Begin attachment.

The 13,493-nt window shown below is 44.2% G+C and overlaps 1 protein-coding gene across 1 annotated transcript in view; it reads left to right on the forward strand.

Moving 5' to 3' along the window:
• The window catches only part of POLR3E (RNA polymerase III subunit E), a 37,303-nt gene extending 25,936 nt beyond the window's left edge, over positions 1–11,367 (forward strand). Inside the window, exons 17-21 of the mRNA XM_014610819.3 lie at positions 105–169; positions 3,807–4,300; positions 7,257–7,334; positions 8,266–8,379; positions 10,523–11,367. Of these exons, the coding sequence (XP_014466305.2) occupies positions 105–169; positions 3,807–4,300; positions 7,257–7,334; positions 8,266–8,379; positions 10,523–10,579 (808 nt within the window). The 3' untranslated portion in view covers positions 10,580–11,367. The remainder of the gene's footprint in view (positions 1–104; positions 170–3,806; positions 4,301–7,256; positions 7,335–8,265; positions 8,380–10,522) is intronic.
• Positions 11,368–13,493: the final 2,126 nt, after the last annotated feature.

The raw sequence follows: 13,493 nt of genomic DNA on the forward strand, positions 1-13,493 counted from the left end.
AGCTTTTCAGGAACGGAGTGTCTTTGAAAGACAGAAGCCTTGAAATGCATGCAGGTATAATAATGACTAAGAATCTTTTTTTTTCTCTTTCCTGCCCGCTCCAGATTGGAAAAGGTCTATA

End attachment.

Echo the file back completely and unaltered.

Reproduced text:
The 13,493-nt window shown below is 44.2% G+C and overlaps 1 protein-coding gene across 1 annotated transcript in view; it reads left to right on the forward strand.

Moving 5' to 3' along the window:
• The window catches only part of POLR3E (RNA polymerase III subunit E), a 37,303-nt gene extending 25,936 nt beyond the window's left edge, over positions 1–11,367 (forward strand). Inside the window, exons 17-21 of the mRNA XM_014610819.3 lie at positions 105–169; positions 3,807–4,300; positions 7,257–7,334; positions 8,266–8,379; positions 10,523–11,367. Of these exons, the coding sequence (XP_014466305.2) occupies positions 105–169; positions 3,807–4,300; positions 7,257–7,334; positions 8,266–8,379; positions 10,523–10,579 (808 nt within the window). The 3' untranslated portion in view covers positions 10,580–11,367. The remainder of the gene's footprint in view (positions 1–104; positions 170–3,806; positions 4,301–7,256; positions 7,335–8,265; positions 8,380–10,522) is intronic.
• Positions 11,368–13,493: the final 2,126 nt, after the last annotated feature.

The raw sequence follows: 13,493 nt of genomic DNA on the forward strand, positions 1-13,493 counted from the left end.
AGCTTTTCAGGAACGGAGTGTCTTTGAAAGACAGAAGCCTTGAAATGCATGCAGGTATAATAATGACTAAGAATCTTTTTTTTTCTCTTTCCTGCCCGCTCCAGATTGGAAAAGGTCTATA